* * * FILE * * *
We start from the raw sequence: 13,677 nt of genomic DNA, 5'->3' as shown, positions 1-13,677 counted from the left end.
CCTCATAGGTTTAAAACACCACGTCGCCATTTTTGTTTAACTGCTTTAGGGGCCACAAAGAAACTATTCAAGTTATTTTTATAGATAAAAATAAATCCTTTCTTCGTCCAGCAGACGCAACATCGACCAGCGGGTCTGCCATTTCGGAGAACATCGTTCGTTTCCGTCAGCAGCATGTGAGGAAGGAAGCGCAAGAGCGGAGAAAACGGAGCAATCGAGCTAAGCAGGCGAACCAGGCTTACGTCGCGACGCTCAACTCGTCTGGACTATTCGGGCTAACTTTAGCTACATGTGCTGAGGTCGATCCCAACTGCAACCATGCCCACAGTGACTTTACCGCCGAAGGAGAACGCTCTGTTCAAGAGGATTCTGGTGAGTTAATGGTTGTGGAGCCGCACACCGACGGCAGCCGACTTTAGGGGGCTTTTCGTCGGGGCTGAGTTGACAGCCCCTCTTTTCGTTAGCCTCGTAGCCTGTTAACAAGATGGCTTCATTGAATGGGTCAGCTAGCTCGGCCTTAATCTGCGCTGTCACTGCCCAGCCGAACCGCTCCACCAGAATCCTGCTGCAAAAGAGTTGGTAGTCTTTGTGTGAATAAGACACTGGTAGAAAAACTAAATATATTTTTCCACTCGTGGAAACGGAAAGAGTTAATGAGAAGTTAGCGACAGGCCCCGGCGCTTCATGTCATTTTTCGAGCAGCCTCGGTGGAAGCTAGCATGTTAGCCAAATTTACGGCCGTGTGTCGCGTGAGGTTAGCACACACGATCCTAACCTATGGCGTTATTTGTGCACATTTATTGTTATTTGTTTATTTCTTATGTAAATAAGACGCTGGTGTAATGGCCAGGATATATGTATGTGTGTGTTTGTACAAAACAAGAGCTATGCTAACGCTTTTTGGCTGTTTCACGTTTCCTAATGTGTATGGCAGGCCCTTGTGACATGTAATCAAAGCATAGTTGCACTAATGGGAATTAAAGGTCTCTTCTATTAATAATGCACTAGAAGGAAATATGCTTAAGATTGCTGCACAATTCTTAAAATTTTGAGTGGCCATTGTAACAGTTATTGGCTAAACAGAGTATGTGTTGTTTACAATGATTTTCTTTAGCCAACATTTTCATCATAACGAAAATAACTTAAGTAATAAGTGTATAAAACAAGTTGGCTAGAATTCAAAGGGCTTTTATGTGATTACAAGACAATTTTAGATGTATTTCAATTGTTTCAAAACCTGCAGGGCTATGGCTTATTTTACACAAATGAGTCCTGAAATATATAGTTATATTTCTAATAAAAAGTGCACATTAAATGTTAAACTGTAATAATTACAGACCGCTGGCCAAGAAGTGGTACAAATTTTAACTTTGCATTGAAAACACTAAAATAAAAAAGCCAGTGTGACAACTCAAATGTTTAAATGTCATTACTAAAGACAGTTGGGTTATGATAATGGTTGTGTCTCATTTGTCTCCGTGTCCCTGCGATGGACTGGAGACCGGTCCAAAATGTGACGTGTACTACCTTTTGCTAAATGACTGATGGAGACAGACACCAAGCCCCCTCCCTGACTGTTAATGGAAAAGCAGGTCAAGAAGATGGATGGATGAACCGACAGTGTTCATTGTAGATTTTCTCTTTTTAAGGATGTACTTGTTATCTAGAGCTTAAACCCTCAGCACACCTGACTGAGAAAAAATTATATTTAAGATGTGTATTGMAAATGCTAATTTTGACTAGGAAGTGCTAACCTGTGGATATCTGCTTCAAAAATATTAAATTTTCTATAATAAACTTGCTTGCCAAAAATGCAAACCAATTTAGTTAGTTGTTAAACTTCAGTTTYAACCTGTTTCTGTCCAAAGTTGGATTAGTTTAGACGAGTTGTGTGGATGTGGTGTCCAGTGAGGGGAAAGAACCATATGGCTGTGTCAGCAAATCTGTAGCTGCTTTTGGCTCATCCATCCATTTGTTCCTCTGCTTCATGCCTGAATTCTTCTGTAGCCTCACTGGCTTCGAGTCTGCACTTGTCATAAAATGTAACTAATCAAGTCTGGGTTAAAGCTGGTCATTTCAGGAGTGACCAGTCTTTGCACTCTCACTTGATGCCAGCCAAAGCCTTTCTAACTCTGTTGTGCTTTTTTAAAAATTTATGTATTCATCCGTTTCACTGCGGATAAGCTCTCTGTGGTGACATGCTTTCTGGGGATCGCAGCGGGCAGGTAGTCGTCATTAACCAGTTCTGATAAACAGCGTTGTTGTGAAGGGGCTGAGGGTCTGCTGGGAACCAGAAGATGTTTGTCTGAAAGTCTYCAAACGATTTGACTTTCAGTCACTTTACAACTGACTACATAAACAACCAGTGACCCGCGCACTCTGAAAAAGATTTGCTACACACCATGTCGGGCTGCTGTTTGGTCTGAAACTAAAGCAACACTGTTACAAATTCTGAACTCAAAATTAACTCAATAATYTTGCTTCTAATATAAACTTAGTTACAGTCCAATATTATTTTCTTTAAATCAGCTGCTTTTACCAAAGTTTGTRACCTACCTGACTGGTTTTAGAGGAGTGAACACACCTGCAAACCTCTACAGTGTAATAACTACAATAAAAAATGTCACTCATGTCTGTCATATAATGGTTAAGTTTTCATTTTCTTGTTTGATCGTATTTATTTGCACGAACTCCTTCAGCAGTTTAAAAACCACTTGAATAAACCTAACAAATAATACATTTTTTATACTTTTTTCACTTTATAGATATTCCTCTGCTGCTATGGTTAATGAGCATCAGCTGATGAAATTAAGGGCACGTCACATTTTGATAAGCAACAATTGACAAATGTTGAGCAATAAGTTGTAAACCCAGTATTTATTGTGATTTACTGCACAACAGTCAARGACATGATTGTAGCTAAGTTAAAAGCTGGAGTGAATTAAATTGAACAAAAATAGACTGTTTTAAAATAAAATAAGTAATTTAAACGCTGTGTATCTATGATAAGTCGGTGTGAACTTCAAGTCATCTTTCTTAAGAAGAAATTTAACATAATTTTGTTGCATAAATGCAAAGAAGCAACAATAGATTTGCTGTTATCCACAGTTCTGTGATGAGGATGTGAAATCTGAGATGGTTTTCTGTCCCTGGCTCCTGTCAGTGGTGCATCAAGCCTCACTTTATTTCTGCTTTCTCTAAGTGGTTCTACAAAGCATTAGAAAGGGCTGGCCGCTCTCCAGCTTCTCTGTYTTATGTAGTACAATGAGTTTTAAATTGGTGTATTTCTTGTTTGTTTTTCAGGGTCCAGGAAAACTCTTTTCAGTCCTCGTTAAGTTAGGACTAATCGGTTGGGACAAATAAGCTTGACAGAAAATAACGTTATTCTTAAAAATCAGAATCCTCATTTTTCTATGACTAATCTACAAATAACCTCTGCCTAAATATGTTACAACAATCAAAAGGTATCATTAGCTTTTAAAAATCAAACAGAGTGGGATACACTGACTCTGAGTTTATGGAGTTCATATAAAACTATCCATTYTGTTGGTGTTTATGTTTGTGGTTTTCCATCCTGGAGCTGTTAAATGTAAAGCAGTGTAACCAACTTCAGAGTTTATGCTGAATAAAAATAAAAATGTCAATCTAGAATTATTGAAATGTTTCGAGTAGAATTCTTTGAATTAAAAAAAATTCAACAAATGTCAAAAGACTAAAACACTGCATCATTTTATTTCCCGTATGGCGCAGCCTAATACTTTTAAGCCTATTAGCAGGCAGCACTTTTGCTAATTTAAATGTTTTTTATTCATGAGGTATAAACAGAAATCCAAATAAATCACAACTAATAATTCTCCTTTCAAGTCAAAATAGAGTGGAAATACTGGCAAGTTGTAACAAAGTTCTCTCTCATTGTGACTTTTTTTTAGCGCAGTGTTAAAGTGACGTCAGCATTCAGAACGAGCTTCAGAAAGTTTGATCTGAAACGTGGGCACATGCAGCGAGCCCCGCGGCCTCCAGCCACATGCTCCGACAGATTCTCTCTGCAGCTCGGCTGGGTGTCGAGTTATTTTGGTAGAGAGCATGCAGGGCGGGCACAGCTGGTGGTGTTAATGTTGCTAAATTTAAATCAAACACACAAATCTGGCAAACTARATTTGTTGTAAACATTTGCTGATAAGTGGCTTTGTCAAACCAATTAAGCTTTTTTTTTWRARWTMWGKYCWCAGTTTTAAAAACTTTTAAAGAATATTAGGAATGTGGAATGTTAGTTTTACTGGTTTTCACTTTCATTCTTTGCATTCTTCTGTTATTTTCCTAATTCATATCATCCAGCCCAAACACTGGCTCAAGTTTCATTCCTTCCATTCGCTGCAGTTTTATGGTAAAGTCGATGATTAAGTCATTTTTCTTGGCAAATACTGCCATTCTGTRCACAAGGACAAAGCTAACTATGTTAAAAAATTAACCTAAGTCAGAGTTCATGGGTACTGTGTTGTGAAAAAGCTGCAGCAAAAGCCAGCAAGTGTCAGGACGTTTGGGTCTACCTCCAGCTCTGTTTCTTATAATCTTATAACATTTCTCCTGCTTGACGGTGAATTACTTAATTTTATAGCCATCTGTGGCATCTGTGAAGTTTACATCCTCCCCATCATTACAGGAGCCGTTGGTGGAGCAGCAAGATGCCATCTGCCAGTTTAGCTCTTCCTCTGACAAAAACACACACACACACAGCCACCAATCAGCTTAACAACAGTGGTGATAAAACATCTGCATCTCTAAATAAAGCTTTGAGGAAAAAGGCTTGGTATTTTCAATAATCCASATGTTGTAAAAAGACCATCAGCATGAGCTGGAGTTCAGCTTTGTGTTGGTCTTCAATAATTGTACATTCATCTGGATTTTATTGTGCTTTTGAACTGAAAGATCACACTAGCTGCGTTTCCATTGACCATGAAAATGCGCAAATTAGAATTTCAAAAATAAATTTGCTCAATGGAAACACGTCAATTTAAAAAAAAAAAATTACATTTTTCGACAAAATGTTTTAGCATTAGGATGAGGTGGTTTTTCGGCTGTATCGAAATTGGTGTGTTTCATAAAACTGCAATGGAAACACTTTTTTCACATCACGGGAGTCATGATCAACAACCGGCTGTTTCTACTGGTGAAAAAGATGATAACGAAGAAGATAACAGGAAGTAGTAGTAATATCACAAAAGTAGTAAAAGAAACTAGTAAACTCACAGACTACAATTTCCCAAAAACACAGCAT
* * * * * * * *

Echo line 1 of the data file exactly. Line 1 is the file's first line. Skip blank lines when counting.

We start from the raw sequence: 13,677 nt of genomic DNA, 5'->3' as shown, positions 1-13,677 counted from the left end.